• When you are emotional. Emotions can run high if you discover you’re underpaid or that you’re being lowballed. Your emotions may prompt you to want to jump into a salary negotiation. Entering a salary negotiation when you are emotional can have negative consequences. If you are emotional, it’s difficult to think rationally and make logical arguments. You might even make unintentional threats or give an ultimatum that loses you a job opportunity or gets you fired. When you’re emotional, it’s best to wait until you’ve calmed down before negotiating salary.
  • When you are unprepared. Successful salary negotiations are rooted in preparation. If you’re not prepared, it will be difficult to make a strong case for why you deserve a higher salary. Do your research, prepare what you’ll say, and practice what you’ll say in different scenarios. This preparation will help you negotiate in a friendly and confident manner and boost your chances of success.

If you’re unsure about when to negotiate, it’s always best to err on the side of caution and wait until after you’ve received a job offer, are performing well at work, or when you are level-headed and well-prepared.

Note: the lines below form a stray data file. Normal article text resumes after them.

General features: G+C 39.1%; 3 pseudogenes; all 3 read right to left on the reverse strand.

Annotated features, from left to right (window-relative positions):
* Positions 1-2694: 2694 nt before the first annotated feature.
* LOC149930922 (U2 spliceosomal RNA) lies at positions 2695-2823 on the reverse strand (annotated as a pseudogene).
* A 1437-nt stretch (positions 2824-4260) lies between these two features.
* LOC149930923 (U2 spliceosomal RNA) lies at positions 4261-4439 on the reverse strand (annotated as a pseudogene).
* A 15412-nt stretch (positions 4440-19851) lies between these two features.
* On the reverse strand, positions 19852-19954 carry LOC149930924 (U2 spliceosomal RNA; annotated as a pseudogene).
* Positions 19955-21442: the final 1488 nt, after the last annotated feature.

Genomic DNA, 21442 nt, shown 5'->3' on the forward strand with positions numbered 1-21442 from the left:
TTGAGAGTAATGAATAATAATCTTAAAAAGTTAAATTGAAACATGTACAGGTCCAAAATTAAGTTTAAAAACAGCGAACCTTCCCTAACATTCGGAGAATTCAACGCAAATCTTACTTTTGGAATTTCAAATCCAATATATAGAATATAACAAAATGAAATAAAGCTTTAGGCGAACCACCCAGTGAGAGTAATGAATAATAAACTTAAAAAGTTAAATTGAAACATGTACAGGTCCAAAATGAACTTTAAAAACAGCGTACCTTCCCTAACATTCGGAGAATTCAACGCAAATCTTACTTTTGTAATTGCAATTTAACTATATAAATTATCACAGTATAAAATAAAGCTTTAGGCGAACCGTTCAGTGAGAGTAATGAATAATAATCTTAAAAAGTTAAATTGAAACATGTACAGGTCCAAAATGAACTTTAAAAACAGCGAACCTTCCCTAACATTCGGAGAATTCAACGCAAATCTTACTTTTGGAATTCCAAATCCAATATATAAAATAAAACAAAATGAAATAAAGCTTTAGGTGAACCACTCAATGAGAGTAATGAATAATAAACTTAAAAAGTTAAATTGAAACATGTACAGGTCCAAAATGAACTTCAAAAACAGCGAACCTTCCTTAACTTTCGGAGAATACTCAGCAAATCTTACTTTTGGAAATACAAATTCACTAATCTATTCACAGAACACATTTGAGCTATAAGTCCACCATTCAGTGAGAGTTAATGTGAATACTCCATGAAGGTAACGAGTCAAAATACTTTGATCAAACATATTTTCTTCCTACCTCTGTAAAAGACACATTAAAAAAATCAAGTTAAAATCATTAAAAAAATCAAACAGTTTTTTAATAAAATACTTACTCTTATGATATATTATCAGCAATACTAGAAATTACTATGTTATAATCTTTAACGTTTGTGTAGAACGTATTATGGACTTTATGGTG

How to Negotiate Salary Reddit (Beware of Bad Advice)

How to Negotiate Salary Reddit (Beware of Bad Advice) | How to Negotiate Salary

Given that resources to learn how to negotiate salary have been limited (until the creation of PayDestiny 😄💵) many people have sought salary negotiation advice in online forums like Reddit.

Unfortunately, this is very dangerous since most people are unfamiliar with the salary negotiation process from the perspective of the potential employee or employee and all employer roles that could participate in a salary negotiation.

In addition, a person offering advice may have “credentials” but offer advice from a limited and/or biased perspective. This can result in bad advice that harms the success of a salary negotiation and long-term earnings.

When seeking salary negotiation advice online people often search “‘How to Negotiate Salary Reddit.’ The top search engine result links to a forum thread where most of the advice is bad.

The thread starts with someone asking the question “How to negotiate a (better) salary?

Reddit Logo

How to negotiate a (better) salary? (Reddit Forum Question)